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Australia Marks 1-Year Anniversary of Landmark Gay Marriage Vote

FILE - Participants hold banners of same-sex marriage during the 40th anniversary of the Sydney Gay and Lesbian Mardi Gras Parade in central Sydney, Australia, March 3, 2018.

It has been a year since Australians voted to legalize gay marriage in a historic postal ballot. Almost 5,500 same-sex weddings have taken place in the past year since marriage in Australia was redefined as "a union of two people," despite fierce opposition from religious and conservative groups.

Sixty-two percent of Australians supported same-sex marriage in a nonbinding postal vote.

Ban-Foo Leong marched with his partner in Sydney to celebrate the historic result a year ago.

"It felt good that there was such huge support not from just the gay community but from wider communities. Time to scream and shout, you know. This is what we have been waiting for 21 years and that we could finally do it and be on equal terms with everyone else," he said.

The law in Australia allowed Heather Richards and Sass Willows to marry just two weeks before Sass would die of cancer.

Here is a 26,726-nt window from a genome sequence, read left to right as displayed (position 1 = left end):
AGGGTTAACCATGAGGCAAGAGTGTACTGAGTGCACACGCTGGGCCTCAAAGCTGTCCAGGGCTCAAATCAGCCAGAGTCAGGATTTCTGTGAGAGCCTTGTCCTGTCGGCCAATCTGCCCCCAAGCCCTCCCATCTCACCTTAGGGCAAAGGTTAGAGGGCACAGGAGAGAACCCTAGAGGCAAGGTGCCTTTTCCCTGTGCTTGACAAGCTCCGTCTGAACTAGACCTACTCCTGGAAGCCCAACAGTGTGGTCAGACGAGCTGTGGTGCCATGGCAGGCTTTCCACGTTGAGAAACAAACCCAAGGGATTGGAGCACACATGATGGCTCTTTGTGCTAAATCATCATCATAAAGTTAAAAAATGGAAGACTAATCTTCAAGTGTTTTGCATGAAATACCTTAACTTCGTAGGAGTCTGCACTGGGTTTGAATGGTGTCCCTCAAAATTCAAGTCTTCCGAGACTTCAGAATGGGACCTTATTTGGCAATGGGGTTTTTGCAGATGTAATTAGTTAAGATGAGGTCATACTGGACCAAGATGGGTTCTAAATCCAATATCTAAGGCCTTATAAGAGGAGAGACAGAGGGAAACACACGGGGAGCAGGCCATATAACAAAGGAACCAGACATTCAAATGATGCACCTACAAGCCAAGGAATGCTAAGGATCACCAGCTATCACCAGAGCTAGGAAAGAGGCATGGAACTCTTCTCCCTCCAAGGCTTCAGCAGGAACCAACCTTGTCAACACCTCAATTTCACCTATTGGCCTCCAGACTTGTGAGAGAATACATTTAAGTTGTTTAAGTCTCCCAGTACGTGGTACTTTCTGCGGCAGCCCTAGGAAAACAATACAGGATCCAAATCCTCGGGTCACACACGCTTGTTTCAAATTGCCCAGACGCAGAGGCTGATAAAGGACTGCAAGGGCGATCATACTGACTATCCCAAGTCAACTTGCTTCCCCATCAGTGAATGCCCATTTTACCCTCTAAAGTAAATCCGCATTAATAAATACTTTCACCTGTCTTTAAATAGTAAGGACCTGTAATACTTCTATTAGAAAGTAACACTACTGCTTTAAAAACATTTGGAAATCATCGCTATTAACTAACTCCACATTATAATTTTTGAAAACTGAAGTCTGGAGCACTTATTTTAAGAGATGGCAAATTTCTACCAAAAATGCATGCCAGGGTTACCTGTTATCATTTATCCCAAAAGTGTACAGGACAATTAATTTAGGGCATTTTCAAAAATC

"I am so thankful and grateful and blessed — all of those things — that we were able to make it by just a few days rather than miss out by just a few days. So, yes, now I can still say that Sass was my wife. I feel equal to other people who have lost their spouse," said Richards.

One of Australia's most high-profile same-sex weddings was that of James Brechney and Stuart Henshall, who hope their ceremony at this year's Sydney gay and lesbian Mardi Gras will help younger people feel comfortable with their sexuality.

"If we had a public wedding and it helped one kid be more accepting of who they are, and look at it and go 'Oh, I am OK, and I will be OK one day,' then it is all worth it," said Henshall.

The law, though, divided Australia. While almost 8 million people voted in support of same-sex marriage, about 5 million opposed the reform. Paul Kennedy from the Coalition For Marriage said it was morally wrong.

"There is no other institution that is as important as marriage anthropologically, biologically, historically that defines the relationship that best nurtures a man and a woman and their capacity to raise children," he said.

But the reform has been embraced by the gay community. It's estimated that 10 percent of same-sex couples in Australia have married since the law was changed.

The bill passed federal parliament on December 7, 2017, and became law the following day. Campaigners say it has been one of the most significant social changes in recent Australian history.